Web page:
After Decision 3.0, what happens to LeBron banner in downtown Cleveland?

This is an archived article and the information in the article may be outdated. Please look at the time stamp on the story to see when it was last updated.

Now that LeBron James is taking his talents west, what will become of his banner in downtown Cleveland?

(‘We are all witnesses’ mural came down in 2010)

It likely won’t see a fate similar to the original ‘We Are All Witnesses’ LeBron banner. That banner was unceremoniously torn down from the side of the Sherwin-Williams Company Global Headquarters in 2010 after LeBron decided to leave Cleveland and play for the Miami Heat.

A new LeBron 2,600-pound banner was installed in 2014, when he came back to Cleveland. Nike designed that mural, which shows James from behind.  He extends his arms outward as a puff of white powder lingers in the air.  “Cleveland” is boldly displayed on the back of his jersey

It came down temporarily for three months during the Republican National Convention. It was then updated to include a Larry O’Brien Championship Trophy patch to the back collar of LeBron’s jersey.

But now what?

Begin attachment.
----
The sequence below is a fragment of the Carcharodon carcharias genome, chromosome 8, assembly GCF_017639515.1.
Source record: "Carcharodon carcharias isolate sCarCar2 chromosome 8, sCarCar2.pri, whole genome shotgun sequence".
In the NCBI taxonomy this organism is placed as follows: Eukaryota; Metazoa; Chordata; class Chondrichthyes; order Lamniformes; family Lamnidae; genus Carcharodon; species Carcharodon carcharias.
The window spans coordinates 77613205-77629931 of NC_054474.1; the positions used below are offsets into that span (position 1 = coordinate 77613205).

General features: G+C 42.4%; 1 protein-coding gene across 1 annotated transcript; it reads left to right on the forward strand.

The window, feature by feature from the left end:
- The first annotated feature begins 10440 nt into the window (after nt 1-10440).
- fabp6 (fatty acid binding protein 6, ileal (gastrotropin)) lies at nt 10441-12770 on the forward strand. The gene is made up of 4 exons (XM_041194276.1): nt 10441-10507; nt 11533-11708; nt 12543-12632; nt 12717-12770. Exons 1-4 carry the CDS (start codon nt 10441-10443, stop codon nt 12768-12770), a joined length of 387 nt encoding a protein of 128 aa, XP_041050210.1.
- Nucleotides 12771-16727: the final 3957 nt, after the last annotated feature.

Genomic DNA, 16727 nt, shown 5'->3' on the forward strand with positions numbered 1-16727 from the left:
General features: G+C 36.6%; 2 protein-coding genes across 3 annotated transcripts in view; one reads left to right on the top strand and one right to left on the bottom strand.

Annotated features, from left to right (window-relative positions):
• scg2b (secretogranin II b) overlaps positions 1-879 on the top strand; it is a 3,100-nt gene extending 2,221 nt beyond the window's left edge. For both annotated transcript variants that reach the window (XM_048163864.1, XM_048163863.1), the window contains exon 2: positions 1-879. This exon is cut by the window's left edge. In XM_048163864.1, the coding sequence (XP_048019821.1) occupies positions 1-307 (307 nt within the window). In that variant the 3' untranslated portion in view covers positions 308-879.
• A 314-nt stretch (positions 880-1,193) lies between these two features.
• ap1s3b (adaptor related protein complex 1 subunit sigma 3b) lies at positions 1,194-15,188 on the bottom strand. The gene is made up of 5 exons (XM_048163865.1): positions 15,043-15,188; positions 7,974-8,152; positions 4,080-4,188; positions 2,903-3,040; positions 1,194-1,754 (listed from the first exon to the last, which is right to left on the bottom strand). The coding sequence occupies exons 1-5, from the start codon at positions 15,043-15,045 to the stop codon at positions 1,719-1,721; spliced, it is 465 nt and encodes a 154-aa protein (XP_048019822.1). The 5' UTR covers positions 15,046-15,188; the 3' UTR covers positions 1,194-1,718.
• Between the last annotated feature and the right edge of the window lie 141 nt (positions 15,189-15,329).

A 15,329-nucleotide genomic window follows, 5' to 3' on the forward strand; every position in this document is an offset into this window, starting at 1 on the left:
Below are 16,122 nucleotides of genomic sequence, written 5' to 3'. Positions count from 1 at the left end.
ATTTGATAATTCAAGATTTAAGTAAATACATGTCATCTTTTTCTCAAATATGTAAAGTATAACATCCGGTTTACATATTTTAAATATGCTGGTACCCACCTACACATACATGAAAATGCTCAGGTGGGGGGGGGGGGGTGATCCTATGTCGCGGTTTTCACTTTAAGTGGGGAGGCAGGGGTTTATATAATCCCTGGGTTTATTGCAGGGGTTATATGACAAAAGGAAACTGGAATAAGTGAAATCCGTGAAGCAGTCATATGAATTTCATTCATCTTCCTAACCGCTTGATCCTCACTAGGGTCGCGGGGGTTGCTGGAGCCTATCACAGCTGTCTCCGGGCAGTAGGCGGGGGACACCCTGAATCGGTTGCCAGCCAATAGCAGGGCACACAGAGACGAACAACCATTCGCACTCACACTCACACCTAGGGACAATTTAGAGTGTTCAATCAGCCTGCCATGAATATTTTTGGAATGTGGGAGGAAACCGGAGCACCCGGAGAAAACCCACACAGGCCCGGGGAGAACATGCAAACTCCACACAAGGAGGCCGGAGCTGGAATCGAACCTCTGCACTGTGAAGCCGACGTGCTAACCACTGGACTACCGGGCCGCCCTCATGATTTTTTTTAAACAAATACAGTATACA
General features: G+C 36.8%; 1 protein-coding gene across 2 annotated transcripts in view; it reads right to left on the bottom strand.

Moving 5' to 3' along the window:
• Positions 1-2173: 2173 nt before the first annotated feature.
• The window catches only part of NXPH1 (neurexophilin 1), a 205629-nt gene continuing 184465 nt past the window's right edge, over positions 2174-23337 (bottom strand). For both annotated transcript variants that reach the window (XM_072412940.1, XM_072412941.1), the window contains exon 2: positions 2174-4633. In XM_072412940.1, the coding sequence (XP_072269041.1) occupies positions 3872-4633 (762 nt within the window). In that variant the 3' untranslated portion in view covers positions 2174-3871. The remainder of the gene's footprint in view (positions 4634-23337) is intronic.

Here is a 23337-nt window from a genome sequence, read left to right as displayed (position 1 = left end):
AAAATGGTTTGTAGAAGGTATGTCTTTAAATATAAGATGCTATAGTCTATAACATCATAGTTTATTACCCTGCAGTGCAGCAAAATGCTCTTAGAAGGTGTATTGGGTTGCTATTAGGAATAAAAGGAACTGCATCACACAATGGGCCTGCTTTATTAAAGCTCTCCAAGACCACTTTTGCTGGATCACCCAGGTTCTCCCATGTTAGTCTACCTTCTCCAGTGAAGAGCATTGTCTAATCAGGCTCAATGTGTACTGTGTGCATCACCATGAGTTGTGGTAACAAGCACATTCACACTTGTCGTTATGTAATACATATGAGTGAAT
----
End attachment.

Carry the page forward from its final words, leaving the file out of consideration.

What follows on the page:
Sherwin Williams tweeted a big thank-you to LeBron Sunday after his announcement was made.

It said: “Thanks for the memories, @KingJames. The Ceremonial Gold you brought Cleveland will forever be in our hearts. May your future be as bright as you made the last 4 years in Cleveland.

But no plans have been announced for what will go up next or when the banner will come down.

Social media users have a few ideas:

James’ agency announced Sunday that he agreed to a four-year, $154 million contract with the Lakers. The game’s best all-around player and biggest star will now lead a young team that has been overmatched in recent years while rebuilding but will instantly rise with James.

This is the third time in eight years James has changed teams. He returned to the Cavs in 2014 after four seasons in Miami.

The 33-year-old had previously said he wanted to finish his career in Ohio, and although he’s leaving home again, Cleveland fans are more forgiving after he ended the city’s 52-year sports championship drought in 2016.

**Continuing coverage here**

Google Map for coordinates 41.499320 by -81.694361.

Notice: you are using an outdated browser. Microsoft does not recommend using IE as your default browser. Some features on this website, like video and images, might not work properly. For the best experience, please upgrade your browser.